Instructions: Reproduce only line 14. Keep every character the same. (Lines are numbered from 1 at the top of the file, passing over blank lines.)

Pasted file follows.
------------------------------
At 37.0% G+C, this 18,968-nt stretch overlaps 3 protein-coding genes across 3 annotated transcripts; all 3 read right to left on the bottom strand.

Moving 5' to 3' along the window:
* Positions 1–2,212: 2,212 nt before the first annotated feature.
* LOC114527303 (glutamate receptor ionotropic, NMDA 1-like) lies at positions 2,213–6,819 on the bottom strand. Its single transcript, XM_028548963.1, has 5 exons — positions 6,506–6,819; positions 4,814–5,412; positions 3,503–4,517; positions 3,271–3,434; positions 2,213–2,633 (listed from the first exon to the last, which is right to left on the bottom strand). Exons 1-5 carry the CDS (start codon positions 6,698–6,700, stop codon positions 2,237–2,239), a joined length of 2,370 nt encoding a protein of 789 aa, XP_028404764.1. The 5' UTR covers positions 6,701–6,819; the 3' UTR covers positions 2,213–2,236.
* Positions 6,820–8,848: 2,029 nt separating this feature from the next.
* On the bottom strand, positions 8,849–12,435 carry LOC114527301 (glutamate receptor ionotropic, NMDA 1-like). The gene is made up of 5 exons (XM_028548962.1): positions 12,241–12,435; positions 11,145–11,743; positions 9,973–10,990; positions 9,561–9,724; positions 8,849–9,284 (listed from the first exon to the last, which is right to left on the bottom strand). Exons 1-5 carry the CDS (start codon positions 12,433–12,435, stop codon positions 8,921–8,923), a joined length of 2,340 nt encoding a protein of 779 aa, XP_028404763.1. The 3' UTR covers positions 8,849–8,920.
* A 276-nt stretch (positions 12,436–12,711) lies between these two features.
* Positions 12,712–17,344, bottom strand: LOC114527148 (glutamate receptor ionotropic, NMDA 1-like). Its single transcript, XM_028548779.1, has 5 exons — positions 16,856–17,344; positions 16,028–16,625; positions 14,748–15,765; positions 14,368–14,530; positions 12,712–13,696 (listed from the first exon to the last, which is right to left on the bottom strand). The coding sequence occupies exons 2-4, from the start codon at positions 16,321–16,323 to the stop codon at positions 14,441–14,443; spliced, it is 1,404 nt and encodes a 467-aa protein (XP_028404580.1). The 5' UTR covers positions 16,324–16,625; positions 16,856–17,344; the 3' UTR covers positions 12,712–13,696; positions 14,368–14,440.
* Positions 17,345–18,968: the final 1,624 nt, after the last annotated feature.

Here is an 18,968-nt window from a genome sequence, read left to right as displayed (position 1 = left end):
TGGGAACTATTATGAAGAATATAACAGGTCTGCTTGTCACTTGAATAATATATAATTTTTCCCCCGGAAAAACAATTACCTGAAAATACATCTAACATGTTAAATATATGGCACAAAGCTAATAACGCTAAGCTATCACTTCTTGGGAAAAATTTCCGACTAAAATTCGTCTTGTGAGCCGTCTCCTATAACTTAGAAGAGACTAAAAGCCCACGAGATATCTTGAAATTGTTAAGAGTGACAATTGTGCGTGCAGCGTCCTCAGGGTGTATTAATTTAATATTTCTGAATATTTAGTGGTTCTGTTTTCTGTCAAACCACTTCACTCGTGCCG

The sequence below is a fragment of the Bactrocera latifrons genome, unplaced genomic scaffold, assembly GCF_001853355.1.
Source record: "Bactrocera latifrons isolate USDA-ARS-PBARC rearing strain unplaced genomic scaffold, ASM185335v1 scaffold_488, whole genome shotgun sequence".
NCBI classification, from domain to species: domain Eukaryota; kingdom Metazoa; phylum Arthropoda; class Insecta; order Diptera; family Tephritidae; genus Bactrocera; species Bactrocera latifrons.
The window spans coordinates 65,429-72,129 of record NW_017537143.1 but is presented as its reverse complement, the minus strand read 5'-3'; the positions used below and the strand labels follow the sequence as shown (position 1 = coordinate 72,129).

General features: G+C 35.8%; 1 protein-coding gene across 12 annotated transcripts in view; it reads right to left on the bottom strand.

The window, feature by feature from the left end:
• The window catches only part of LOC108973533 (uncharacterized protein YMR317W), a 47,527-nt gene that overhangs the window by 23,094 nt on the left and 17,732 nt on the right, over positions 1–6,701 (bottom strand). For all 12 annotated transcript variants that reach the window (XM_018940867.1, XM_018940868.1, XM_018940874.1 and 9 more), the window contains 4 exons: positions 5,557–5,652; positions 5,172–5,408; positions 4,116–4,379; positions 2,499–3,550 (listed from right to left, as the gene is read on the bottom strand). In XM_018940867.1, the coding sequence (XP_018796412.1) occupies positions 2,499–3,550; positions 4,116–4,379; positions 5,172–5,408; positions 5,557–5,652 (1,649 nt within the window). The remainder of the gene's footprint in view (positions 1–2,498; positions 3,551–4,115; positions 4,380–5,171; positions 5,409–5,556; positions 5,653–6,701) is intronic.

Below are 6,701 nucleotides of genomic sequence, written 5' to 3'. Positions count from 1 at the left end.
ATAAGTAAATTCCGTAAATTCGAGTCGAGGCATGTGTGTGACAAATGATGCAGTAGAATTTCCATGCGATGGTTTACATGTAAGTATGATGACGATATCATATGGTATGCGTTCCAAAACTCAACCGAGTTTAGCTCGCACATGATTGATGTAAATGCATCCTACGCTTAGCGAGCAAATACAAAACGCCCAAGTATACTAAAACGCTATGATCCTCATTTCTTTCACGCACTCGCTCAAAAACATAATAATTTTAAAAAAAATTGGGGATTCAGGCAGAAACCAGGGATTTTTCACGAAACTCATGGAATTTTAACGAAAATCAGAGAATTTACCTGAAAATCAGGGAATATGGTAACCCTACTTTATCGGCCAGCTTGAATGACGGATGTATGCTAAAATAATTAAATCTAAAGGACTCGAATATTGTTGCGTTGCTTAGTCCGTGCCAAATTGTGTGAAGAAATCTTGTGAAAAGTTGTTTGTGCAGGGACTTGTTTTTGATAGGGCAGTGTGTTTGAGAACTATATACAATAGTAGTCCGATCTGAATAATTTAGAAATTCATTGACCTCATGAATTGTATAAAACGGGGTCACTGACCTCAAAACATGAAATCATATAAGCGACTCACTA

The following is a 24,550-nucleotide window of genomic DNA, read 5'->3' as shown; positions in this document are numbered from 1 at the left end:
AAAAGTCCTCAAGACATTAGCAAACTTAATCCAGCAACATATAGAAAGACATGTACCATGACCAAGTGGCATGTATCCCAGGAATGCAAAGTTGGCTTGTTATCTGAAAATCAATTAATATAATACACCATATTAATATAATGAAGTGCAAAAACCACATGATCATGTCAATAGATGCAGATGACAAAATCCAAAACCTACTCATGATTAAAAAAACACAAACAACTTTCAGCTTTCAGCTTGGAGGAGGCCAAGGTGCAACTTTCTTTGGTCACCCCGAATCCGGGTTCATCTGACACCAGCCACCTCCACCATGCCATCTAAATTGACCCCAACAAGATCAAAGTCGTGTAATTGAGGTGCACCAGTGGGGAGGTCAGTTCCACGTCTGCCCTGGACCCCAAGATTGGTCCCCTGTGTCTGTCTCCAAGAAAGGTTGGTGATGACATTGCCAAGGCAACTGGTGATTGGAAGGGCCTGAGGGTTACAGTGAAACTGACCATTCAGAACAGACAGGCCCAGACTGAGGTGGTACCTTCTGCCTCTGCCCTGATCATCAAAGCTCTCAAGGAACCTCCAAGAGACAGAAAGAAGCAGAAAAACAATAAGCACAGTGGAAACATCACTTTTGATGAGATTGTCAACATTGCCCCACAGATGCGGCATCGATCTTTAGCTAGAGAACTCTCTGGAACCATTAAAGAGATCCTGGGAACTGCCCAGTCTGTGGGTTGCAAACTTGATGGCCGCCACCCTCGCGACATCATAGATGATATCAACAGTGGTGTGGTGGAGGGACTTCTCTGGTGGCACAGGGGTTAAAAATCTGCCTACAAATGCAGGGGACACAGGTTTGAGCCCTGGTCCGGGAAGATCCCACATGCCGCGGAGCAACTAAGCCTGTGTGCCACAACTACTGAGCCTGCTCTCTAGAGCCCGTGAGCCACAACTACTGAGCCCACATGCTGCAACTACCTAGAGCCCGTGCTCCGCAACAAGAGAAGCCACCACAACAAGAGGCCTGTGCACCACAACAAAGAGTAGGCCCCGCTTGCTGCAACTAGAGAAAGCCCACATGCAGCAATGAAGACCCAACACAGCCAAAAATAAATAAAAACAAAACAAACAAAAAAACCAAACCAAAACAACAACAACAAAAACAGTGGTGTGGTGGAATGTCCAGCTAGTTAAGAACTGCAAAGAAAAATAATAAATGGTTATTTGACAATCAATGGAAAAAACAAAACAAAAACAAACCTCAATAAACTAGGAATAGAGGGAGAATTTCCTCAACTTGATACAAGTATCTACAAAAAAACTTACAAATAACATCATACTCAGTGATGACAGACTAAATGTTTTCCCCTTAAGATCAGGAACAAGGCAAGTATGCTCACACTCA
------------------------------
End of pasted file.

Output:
NCBI classification, from domain to species: domain Eukaryota; kingdom Metazoa; phylum Arthropoda; class Insecta; order Diptera; family Tephritidae; genus Bactrocera; species Bactrocera latifrons.